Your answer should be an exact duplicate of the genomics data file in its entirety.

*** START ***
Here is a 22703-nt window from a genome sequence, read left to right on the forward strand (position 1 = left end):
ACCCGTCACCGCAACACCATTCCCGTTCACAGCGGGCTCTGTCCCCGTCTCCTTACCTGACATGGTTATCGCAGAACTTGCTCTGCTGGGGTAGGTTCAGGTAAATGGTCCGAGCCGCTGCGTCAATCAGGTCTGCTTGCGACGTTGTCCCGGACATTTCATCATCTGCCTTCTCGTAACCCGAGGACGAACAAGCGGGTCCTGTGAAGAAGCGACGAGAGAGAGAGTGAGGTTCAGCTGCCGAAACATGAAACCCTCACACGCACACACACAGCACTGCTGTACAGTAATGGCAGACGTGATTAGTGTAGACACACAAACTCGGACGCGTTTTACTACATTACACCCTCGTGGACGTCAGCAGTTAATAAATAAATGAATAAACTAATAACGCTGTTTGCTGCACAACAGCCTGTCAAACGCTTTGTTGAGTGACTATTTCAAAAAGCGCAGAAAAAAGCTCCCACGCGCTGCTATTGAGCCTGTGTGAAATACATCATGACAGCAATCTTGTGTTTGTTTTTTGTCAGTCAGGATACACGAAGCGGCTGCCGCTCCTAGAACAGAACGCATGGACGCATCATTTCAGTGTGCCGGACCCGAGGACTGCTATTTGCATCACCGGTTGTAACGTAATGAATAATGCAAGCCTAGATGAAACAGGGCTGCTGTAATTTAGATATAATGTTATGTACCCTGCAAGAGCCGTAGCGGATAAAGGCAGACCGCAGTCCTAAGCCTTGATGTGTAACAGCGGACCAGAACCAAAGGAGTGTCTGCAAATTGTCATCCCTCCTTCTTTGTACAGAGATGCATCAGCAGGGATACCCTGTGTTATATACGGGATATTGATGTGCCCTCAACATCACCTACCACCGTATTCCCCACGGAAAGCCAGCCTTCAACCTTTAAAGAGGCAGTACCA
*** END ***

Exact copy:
Here is a 22703-nt window from a genome sequence, read left to right on the forward strand (position 1 = left end):
ACCCGTCACCGCAACACCATTCCCGTTCACAGCGGGCTCTGTCCCCGTCTCCTTACCTGACATGGTTATCGCAGAACTTGCTCTGCTGGGGTAGGTTCAGGTAAATGGTCCGAGCCGCTGCGTCAATCAGGTCTGCTTGCGACGTTGTCCCGGACATTTCATCATCTGCCTTCTCGTAACCCGAGGACGAACAAGCGGGTCCTGTGAAGAAGCGACGAGAGAGAGAGTGAGGTTCAGCTGCCGAAACATGAAACCCTCACACGCACACACACAGCACTGCTGTACAGTAATGGCAGACGTGATTAGTGTAGACACACAAACTCGGACGCGTTTTACTACATTACACCCTCGTGGACGTCAGCAGTTAATAAATAAATGAATAAACTAATAACGCTGTTTGCTGCACAACAGCCTGTCAAACGCTTTGTTGAGTGACTATTTCAAAAAGCGCAGAAAAAAGCTCCCACGCGCTGCTATTGAGCCTGTGTGAAATACATCATGACAGCAATCTTGTGTTTGTTTTTTGTCAGTCAGGATACACGAAGCGGCTGCCGCTCCTAGAACAGAACGCATGGACGCATCATTTCAGTGTGCCGGACCCGAGGACTGCTATTTGCATCACCGGTTGTAACGTAATGAATAATGCAAGCCTAGATGAAACAGGGCTGCTGTAATTTAGATATAATGTTATGTACCCTGCAAGAGCCGTAGCGGATAAAGGCAGACCGCAGTCCTAAGCCTTGATGTGTAACAGCGGACCAGAACCAAAGGAGTGTCTGCAAATTGTCATCCCTCCTTCTTTGTACAGAGATGCATCAGCAGGGATACCCTGTGTTATATACGGGATATTGATGTGCCCTCAACATCACCTACCACCGTATTCCCCACGGAAAGCCAGCCTTCAACCTTTAAAGAGGCAGTACCA